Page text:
“Case 1: Dancy Conspiracy”, “Case 2: Vice Voice”, and “Case 9: Roaming Pigeons”
Sundays 10:30AM EST on HIDIVE
We flash back to see how the girls first got together, and how Beatrice proved her worth in the field, then step forward to the daring heist of a new piece of Kingdom technology.
The very best spy dramas tend to be a difficult mix of subtle complexity and unbelievable stupidity, and on the evidence of this first quartet of episodes, Princess Principal appears to be walking that fine line with some grace. The inherent insanity of the premise remains deeply dumb, but some pacy scriptwriting and interesting structural wrinkles mean that the show has become a highly entertaining mixture of the two extremes.
Let’s talk about that structure first though, because it’s arguably the most radical thing that the show is doing to make itself stand out. Non-linear storytelling is famously an incredibly tricky thing to do, and far better pieces of media have failed, but so far Princess Principal has not only succeeded at keeping its continuity in line, but also taken advantage of the format to spring some unexpected twists and surprises. For example, by featuring Beatrice in episodes 1 & 2 you begin to get the audience questioning what place she has among a set of ruthless spies, but then the surprise revelation of her cyborg nature clues us in a bit on why they tolerate her continued presence.
In fact, Beatrice’s focus episode (episode 3) is a fantastic justification of her character overall, and a really great example of how to take a character the audience might not be responding well to and flipping that perception on its head. I found Beatrice annoying, whiny and generally not particularly engaging, but by taking the time to give her some focus, the episode made me much more amenable to her. It does this by fleshing out her backstory a little, but more importantly by focusing on what she’s doing in the here and now. Her voice changing ability is marvelously foreshadowed and then justified at a crucial point in the story in one of the cleverest and most unorthodox possible ways. In addition to that, she’s allowed to show that her loyalty to the Princess is more than just words, and she demonstrates serious bravery by stepping outside of her comfort zone. The net result of this is that she demonstrates on multiple levels why she’s important both in-universe and in the narrative as well. That’s just good, well thought out character writing.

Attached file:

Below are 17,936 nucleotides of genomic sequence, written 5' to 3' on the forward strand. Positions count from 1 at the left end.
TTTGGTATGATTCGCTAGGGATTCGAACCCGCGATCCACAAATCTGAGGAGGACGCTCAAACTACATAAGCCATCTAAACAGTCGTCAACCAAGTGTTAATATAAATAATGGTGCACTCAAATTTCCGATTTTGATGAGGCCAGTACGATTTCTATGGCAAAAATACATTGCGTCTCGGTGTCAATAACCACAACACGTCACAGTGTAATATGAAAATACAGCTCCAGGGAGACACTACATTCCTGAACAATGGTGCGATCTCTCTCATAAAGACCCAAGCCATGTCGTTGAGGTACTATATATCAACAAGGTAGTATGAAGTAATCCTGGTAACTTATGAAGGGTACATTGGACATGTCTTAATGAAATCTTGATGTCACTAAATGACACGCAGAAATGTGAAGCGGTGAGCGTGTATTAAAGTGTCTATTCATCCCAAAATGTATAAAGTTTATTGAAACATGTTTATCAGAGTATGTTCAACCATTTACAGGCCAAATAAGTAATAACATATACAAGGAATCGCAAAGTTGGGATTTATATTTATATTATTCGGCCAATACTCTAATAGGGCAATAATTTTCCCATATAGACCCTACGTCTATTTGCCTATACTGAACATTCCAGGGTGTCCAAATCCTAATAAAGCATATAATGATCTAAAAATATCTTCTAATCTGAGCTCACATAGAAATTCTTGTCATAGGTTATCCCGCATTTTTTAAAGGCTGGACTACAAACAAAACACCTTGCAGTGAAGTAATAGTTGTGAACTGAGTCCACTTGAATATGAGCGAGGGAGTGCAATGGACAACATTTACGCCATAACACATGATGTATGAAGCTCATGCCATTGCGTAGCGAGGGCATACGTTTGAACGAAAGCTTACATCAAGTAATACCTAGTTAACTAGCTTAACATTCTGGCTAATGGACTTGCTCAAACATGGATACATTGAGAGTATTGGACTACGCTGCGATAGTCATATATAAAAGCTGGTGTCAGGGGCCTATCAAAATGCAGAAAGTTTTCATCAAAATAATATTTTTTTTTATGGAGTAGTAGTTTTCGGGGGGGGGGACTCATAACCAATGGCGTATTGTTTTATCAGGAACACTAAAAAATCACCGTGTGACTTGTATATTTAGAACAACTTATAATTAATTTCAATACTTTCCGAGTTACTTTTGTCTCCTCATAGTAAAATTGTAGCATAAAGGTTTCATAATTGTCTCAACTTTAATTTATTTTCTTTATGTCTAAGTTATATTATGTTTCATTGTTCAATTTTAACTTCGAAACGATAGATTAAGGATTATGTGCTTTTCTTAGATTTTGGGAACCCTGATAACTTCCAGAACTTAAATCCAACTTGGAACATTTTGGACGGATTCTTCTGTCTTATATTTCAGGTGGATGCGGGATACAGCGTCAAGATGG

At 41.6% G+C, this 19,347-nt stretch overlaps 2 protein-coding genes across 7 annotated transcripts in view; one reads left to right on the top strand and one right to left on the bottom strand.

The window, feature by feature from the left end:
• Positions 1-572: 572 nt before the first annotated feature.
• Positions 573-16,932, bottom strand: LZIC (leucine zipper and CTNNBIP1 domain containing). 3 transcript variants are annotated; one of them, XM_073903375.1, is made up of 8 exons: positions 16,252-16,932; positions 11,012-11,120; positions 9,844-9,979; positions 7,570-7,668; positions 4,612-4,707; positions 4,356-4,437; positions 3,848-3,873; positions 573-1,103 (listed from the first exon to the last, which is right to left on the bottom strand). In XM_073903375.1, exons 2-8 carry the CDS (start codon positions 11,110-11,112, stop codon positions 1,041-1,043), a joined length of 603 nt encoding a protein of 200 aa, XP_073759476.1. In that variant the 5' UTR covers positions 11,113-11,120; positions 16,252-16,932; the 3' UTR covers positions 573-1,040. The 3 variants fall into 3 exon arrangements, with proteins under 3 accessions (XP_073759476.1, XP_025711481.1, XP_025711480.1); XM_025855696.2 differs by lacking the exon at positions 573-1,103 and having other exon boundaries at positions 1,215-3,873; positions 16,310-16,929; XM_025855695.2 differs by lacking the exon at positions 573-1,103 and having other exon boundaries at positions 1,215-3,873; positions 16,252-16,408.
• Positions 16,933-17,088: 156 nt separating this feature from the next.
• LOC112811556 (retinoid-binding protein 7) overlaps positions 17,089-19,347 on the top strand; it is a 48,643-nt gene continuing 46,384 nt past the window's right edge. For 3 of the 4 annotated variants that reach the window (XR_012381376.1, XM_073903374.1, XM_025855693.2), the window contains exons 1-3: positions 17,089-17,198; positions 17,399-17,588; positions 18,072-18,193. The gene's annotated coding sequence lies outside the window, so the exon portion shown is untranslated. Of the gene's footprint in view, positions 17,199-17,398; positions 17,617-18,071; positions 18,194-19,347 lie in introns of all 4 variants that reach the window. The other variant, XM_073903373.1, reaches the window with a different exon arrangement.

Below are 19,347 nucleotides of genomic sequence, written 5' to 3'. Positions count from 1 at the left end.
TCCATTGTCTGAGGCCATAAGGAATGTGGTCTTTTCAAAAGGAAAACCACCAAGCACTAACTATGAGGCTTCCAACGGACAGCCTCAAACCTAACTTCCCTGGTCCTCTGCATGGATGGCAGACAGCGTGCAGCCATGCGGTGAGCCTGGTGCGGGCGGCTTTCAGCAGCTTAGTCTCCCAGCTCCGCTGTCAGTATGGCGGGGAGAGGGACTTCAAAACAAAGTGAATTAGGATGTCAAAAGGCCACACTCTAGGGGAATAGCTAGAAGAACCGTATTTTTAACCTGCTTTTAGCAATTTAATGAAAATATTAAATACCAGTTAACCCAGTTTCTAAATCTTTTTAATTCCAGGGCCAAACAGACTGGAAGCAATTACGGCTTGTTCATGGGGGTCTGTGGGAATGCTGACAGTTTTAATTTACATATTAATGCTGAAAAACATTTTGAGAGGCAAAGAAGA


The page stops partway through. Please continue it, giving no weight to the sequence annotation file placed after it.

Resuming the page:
Chise, who’s probably the closest Case 9 gets to a focus character, doesn’t benefit from such an in-depth writing effort, but in this case that’s fine as the show’s priority is clearly elsewhere. This episode’s clear mission is to set up the idea that nobody can be trusted and that everyone may be working on a different agenda. This is a pretty standard trope for spy stories, but a considerably less common one in anime, where the emphasis tends to be more on ‘true companionship’ and where even if there is a traitor it tends to just be a single individual. By contrast, Princess Principal has very quickly established that there are multiple different parties even within the core 5 cast members. Chise is revealed to be actually under the command of a foreign power (presumably this universe’s version of Japan, what with all her Samurai trappings). However, that doesn’t make her a double agent, since at the moment her higher-ups are probing which of the two sides to support in this war. That makes her a wild card who could either help or betray the team at any point, depending on her personal and professional leanings. The Commonwealth leadership still clearly suspect Princess as being a mole, while in turn Princess and Ange have their own agenda, which may or may not be agreed upon between them.
The net result of all of this is a heady cocktail of possibilities for betrayals and counter-betrayals, twists and turns, and potentially shocking plot twists. Lead writer Ichiro Okouchi has form in this department, having written Code Geass‘s memorably swerve-laden plot, although in that case he was unable to stick the landing. Signs are good here though, with this first crop of episodes establishing that the show is formidable on all fronts – writing, plotting, action, and aesthetics are all among the top of the pile this season, and the swirling possibilities give it a compelling hook in a way I’ve found few recent anime to possess. I’m very excited to see where they’ll go from here.
- The show continues to be a great looker, with some lovely character work and gorgeous backgrounds, as you’d expect from the team behind Flip Flappers. Fights are well paced and choreographed, and about the only weakness has been some distinctly dodgy CG.
- There are repeated very unsubtle hints that Ange is actually the ‘real’ Princess and that she and Princess were swapped at birth or at a young age. They even share a real name – Charlotte.
- Dorothy is actually revealed to be in her 20s and just posing as a high schooler in a pretty amusing twist.
- There are occasional oddly accurate depictions of classic spying techniques, such as the hollowed-out book and multi-man tailing techniques displayed in episode 4.
- Seriously, that’s just Queen Victoria!